Contributing to libGDX

Please take a moment to review this document in order to make the contribution process easy and effective for everyone involved.

Following these guidelines helps to communicate that you respect the time of the developers managing and developing this open source project. In return, they should reciprocate that respect in addressing your issue or assessing patches and features.

Using the issue tracker

The issue tracker is the preferred channel for bug reports, feature requests and submitting pull requests, but please respect the following restrictions:

  • Please do not use the issue tracker for personal support requests (use the forum or IRC). See also Getting Help.

  • Please do not derail or troll issues. Keep the discussion on topic and respect the opinions of others.

Bug reports

A bug is a demonstrable problem that is caused by the code in the repository. Good bug reports are extremely helpful - thank you!

Guidelines for bug reports:

  1. Use the GitHub issue search — check if the issue has already been reported. Make sure to search all issues, not only the open issues.

  2. Check if the issue has been fixed — try to reproduce it using the latest master or development branch in the repository.

  3. Isolate the problem — create a reduced test case.

A good bug report shouldn't leave others needing to chase you up for more information. Please try to be as detailed as possible in your report. What is your environment? What steps will reproduce the issue? What browser(s) and OS experience the problem? What would you expect to be the outcome? All these details will help people to fix any potential bugs.

See Getting Help for more information and an example.

Feature requests

Feature requests are welcome. But take a moment to find out whether your idea fits with the scope and aims of the project. It‘s up to you to make a strong case to convince the project’s developers of the merits of this feature. Please provide as much detail and context as possible.

Pull requests

Contributing to libGDX is easy:

API Changes & Additions

If you modify a public API, or add a new one, make sure to add these changes to the CHANGES file in the root of the repository. In addition to the CHANGES file, such modifications are also published on the blog and on Twitter to reach all of the community.

If you want to poll the brains of other devs, either send a pull request and start a conversation on Github, or start a new thread in this sub-forum. You will need special forum permissions, write an e-mail to contact at badlogicgames dot com and tell me your forum id. You should also subscribe to that forum via e-mail, there's a button at the bottom of the page. You can also drop by on IRC (, #libgdx), where most core devs are lurking.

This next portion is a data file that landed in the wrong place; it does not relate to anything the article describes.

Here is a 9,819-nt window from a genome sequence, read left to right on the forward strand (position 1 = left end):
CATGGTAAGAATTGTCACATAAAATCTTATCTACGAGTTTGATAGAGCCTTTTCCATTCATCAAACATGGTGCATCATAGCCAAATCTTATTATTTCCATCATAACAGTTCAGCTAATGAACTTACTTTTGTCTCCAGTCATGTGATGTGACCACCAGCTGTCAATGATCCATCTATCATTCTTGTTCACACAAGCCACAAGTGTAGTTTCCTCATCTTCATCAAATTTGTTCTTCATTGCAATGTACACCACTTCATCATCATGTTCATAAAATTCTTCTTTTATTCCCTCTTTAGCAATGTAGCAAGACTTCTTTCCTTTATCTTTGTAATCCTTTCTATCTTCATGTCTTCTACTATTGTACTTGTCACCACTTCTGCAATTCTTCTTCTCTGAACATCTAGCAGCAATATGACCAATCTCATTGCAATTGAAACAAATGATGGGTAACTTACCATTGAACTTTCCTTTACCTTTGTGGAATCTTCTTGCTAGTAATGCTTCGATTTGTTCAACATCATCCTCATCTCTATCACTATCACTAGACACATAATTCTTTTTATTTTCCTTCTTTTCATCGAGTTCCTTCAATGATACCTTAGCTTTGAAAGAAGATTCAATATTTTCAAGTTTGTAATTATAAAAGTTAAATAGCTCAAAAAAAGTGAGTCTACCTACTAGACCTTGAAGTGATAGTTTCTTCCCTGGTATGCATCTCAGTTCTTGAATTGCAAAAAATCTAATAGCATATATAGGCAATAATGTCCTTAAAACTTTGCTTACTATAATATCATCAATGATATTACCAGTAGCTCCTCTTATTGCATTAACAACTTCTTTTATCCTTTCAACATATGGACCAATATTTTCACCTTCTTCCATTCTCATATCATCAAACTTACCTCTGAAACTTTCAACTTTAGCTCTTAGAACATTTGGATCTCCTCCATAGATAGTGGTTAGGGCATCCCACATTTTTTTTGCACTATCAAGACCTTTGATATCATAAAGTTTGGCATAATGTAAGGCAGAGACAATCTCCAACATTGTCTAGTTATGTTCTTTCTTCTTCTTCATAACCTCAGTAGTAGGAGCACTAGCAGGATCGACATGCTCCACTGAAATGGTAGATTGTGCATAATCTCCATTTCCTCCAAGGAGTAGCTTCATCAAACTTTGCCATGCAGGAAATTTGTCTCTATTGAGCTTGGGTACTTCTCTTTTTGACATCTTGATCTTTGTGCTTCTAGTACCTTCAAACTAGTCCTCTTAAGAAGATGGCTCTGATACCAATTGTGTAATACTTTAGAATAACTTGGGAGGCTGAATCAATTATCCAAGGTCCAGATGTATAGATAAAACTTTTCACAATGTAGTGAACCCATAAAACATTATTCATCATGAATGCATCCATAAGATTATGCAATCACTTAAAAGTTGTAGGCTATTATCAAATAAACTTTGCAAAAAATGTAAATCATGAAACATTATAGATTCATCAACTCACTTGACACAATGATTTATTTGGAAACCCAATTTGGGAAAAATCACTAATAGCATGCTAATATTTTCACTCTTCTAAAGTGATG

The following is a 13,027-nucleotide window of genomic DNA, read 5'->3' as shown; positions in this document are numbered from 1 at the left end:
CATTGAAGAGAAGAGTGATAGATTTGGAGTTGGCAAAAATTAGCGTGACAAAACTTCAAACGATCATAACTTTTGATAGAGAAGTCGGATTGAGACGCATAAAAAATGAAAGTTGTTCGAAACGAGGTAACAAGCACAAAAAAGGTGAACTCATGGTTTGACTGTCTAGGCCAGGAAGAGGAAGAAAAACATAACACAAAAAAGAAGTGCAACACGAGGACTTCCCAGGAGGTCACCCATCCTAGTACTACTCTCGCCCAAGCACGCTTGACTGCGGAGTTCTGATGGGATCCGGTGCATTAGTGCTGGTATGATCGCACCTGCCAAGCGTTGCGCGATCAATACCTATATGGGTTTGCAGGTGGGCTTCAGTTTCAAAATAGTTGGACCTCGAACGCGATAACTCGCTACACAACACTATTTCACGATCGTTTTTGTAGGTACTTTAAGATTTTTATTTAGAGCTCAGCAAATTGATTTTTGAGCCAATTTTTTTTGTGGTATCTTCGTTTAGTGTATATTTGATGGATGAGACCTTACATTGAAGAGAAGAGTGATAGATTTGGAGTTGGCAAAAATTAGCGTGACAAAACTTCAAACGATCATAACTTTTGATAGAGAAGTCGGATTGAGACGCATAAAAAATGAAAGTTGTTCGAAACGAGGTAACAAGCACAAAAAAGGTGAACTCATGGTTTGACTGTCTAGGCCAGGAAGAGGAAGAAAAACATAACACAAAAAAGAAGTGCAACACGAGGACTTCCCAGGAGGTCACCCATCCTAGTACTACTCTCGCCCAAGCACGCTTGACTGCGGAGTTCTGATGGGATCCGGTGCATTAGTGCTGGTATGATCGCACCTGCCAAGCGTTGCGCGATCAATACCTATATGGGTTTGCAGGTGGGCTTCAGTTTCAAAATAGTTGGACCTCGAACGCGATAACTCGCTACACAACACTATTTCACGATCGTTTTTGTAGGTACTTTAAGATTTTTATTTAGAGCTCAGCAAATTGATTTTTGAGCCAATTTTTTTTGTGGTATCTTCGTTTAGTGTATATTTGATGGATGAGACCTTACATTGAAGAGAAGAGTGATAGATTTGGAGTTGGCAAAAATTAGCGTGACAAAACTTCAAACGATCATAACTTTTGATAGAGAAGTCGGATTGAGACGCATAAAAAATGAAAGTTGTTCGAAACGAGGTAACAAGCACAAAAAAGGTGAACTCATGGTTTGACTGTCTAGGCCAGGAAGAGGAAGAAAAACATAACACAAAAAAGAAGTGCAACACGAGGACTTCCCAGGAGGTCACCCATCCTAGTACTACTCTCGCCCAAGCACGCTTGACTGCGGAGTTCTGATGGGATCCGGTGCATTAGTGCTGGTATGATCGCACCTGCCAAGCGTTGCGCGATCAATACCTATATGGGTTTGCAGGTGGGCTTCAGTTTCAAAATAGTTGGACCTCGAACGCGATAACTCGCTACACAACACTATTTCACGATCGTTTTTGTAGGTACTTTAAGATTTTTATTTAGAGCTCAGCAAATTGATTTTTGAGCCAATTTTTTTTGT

Contributor License Agreement

Libgdx is licensed under the Apache 2.0 license. Before we can accept code contributions, we need you to sign our contributor license agreement. Just print it out, fill in the blanks and send a copy to, with the subject [Libgdx] CLA.

Signing the CLA will allow us to use and distribute your code. This is a non-exclusive license, so you retain all rights to your code. It's a fail-safe for us should someone contribute essential code and later decide to take it back.

Eclipse Formatter

If you work on libGDX code, we require you to use the Eclipse formatter located in the root directory of the repository.

Failure to use the formatter will result in Nate being very upset.

If you are using IntelliJ IDEA, you can still make use of the eclipse code formatter. See this article for more information.

Code Style

LibGDX does not have an official coding standard. We mostly follow the usual Java style, and so should you.

A few things we'd rather not like to see:

  • underscores in any kind of identifier
  • Hungarian notation
  • Prefixes for fields or arguments
  • Curlies on new lines
  • Conditional block bodies without curlies

If you modify an existing file, follow the style of the code in there.

If you create a new file, make sure to add the Apache file header, as seen here.

If you create a new class, please add at least class documentation that explains the usage and scope of he class. You can omit Javadoc for methods that are self-explanatory.

If your class is explicitly thread-safe, mention it in the Javadoc. The default assumption is that classes are not thread-safe, to reduce the amount of costly locks in the code base.

Performance Considerations

LibGDX is meant to run on both desktop and mobile platforms, including browsers (JavaScript!). While the desktop HotSpot VM can take quite a beating in terms of unnecessary allocations, Dalvik and consorts don't.

A couple of guidelines:

  • Avoid temporary object allocation wherever possible
  • Do not make defensive copies
  • Avoid locking. libGDX classes are, by default, not thread-safe unless explicitly specified
  • Do not use boxed primitives
  • Use the collection classes in the com.badlogic.gdx.utils package
  • Do not perform argument checks for methods that may be called thousands of times per frame
  • Use pooling if necessary, if possible, avoid exposing the pooling to the user as it complicates the API


Most of the libGDX team members are Git novices. As such, we are just learning the ropes ourselves. To lower the risk of getting something wrong, we'd kindly ask you to keep your pull requests small if possible. A changeset of 3000 files is likely not to get merged.

We do open new branches for bigger API changes. If you help out with a new API, make sure your pull request targets that specific branch.

Pull requests for the master repository will be checked by multiple core contributors before inclusion. We may reject your pull request to master if we do not deem them to be ready or fitting. Please don't take offense in that case. LibGDX is used by thousands of projects around the world. We need to make sure things stay somewhat sane and stable.